Representing Identity in Theatre

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Written by Josh Orlando

 

Theatre is about telling human stories. It investigates what it means to have a human experience, it’s about who we are in relation to one another. In theatre, we “hold the mirror up” (Hamlet 3:2, 17) to society and we discuss one of the most human experiences of all, identity. Theatre has always been about representing human identity through performance. Every character from every play ever written represents the identity of someone else. And I think this is precisely what keeps theatre in fashion. I think that people crave desperately to see themselves reflected in the narratives on stage. Perhaps to feel special, or maybe to feel less alone? We learn the importance of representation in theatre when we finally see it. When we see ourself in a character on stage, we feel legitimized and relevant, we access normalcy. This is because we are able to identify with what has been represented. This character instill us with possibility, they reverberate our reality. And that feels great!

Can you remember the last character from a play that you were able to deeply identify with? If not, you’re not alone. People of lots of different identities have discussed feeling underrepresented recently. The representation that we see art, entertainment, and media, directly impacts our larger psychological sense of self. Over the years people have learned to become deeply critical of the mainstream narratives that the public is taught to consume as normative. Whose stories are worthy of being told? Who gets to tell them? And what happens when they are not told accurately? The identities that we see represented in theatre have major political impact on the world.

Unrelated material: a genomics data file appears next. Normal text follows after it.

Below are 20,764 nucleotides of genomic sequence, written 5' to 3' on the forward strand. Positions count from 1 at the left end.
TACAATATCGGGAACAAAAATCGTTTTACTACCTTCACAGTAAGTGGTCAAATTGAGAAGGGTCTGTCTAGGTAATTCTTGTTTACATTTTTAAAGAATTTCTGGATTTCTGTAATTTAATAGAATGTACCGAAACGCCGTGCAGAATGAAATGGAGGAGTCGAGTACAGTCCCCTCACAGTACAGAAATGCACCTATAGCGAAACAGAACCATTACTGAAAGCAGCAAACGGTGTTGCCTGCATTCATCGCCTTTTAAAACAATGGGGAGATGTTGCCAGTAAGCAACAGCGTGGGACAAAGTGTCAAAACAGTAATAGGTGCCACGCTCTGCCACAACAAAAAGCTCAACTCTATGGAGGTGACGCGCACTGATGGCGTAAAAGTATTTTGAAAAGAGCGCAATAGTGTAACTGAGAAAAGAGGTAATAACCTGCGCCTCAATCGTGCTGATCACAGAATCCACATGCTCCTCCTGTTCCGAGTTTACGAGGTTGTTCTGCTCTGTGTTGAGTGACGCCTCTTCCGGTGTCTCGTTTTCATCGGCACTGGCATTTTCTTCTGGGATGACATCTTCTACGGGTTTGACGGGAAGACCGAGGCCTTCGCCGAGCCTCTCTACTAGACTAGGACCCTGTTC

Theatre has profound responsibility as a story-telling platform. And representation matters deeply in a highly politicized world. You will notice that the individuals whose stories are underrepresented in theatre are those whose identities have been marginalized from society. In fact throughout theatre history, there is a major lack of representation with almost every minority group. The blatant truth is that people of color, LGBTQ+ actors, actors with disabilities, and/or of plus size, were not seen in lead roles on stage until very recently. The lack of representation of these identities in theatre perpetuates a stigmatized and stereotypical viewpoint of them in the real world. People fear what they don’t understand and they don’t understand what they are not exposed to. This is why accurately representing identity in theatre is imperative. It will impact everyone whom it reaches.

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Josh Orlando

Josh Orlando

Josh Orlando (he/she/they) is a gender nonconforming artist, activist, educator based out of Los Angeles, CA. They have a masters degree in Theater Arts from the University of California Santa Cruz. Josh is where performance art meets gender politics.